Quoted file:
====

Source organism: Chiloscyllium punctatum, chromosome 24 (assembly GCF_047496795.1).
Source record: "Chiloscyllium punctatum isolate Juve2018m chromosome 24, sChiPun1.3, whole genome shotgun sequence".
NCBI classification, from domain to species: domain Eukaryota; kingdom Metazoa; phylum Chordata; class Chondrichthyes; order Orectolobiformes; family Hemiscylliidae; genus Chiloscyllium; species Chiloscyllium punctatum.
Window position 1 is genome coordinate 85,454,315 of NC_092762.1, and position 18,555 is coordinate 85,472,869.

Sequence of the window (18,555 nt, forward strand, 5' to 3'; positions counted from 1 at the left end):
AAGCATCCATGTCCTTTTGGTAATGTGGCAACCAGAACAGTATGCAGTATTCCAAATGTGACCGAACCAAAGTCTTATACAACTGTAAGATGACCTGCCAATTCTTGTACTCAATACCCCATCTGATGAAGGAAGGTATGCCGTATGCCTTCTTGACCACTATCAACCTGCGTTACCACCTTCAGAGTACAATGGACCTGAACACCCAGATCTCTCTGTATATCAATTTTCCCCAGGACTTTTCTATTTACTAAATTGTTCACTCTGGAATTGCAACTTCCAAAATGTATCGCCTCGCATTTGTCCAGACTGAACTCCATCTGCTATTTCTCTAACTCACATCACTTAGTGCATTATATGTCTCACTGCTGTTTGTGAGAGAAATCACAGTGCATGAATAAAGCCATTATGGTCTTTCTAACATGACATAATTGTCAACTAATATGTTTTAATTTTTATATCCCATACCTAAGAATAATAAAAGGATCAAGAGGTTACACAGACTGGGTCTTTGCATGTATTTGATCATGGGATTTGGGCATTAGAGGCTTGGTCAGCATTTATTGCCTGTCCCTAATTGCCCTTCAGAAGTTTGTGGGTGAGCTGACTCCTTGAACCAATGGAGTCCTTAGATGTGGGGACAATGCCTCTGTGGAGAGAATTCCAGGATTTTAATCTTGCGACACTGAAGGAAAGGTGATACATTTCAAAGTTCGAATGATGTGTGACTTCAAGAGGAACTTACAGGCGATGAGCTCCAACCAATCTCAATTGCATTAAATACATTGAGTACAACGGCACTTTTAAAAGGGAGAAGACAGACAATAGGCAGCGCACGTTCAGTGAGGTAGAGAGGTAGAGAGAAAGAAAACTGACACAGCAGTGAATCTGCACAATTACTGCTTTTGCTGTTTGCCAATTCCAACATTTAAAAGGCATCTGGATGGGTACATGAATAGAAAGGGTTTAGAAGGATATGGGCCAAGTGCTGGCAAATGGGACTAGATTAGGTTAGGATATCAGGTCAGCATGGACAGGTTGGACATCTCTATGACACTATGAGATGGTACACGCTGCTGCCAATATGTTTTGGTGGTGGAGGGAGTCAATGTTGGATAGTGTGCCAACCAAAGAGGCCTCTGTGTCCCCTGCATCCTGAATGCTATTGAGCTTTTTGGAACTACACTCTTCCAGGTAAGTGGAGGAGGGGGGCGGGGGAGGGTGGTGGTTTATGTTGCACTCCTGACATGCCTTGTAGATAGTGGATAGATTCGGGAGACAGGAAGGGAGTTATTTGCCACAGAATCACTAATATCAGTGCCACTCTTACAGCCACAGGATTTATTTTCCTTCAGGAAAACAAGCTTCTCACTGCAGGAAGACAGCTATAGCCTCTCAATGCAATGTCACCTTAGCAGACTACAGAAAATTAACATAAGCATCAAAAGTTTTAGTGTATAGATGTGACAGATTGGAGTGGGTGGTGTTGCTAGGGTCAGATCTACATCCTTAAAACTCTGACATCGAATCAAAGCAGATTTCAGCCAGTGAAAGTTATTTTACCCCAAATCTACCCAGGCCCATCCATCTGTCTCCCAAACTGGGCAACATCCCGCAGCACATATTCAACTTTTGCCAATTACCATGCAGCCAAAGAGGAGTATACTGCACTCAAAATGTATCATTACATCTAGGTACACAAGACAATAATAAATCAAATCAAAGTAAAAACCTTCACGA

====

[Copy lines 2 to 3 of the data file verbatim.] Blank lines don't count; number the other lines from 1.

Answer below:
Source record: "Chiloscyllium punctatum isolate Juve2018m chromosome 24, sChiPun1.3, whole genome shotgun sequence".
NCBI classification, from domain to species: domain Eukaryota; kingdom Metazoa; phylum Chordata; class Chondrichthyes; order Orectolobiformes; family Hemiscylliidae; genus Chiloscyllium; species Chiloscyllium punctatum.